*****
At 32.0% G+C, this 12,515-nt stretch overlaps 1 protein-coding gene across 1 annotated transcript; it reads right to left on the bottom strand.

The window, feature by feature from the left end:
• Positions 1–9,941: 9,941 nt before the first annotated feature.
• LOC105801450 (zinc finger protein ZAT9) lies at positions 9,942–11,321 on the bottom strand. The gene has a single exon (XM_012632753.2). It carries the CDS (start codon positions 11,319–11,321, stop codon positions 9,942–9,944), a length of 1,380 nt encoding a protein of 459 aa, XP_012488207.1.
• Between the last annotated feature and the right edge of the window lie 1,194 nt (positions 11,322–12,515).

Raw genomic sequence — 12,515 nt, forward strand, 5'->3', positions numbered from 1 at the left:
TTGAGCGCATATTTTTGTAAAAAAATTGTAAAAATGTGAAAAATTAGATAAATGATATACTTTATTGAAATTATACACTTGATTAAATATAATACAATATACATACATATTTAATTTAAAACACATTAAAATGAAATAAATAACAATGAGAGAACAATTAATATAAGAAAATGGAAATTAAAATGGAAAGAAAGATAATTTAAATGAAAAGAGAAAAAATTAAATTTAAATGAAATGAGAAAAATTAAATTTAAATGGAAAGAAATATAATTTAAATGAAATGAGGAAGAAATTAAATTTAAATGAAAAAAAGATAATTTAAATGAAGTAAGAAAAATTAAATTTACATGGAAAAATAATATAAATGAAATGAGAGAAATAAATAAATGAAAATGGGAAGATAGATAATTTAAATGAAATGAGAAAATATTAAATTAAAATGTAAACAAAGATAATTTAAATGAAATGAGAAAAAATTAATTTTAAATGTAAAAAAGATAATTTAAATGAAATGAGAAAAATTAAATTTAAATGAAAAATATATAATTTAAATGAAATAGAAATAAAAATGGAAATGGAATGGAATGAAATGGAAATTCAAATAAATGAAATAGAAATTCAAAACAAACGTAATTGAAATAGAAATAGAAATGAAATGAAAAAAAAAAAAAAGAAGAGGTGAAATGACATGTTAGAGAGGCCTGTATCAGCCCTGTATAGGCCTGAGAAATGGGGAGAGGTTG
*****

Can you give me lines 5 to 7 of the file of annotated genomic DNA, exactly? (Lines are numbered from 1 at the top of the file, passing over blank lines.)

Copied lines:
• Between the last annotated feature and the right edge of the window lie 1,194 nt (positions 11,322–12,515).

Raw genomic sequence — 12,515 nt, forward strand, 5'->3', positions numbered from 1 at the left:
TTGAGCGCATATTTTTGTAAAAAAATTGTAAAAATGTGAAAAATTAGATAAATGATATACTTTATTGAAATTATACACTTGATTAAATATAATACAATATACATACATATTTAATTTAAAACACATTAAAATGAAATAAATAACAATGAGAGAACAATTAATATAAGAAAATGGAAATTAAAATGGAAAGAAAGATAATTTAAATGAAAAGAGAAAAAATTAAATTTAAATGAAATGAGAAAAATTAAATTTAAATGGAAAGAAATATAATTTAAATGAAATGAGGAAGAAATTAAATTTAAATGAAAAAAAGATAATTTAAATGAAGTAAGAAAAATTAAATTTACATGGAAAAATAATATAAATGAAATGAGAGAAATAAATAAATGAAAATGGGAAGATAGATAATTTAAATGAAATGAGAAAATATTAAATTAAAATGTAAACAAAGATAATTTAAATGAAATGAGAAAAAATTAATTTTAAATGTAAAAAAGATAATTTAAATGAAATGAGAAAAATTAAATTTAAATGAAAAATATATAATTTAAATGAAATAGAAATAAAAATGGAAATGGAATGGAATGAAATGGAAATTCAAATAAATGAAATAGAAATTCAAAACAAACGTAATTGAAATAGAAATAGAAATGAAATGAAAAAAAAAAAAAAGAAGAGGTGAAATGACATGTTAGAGAGGCCTGTATCAGCCCTGTATAGGCCTGAGAAATGGGGAGAGGTTG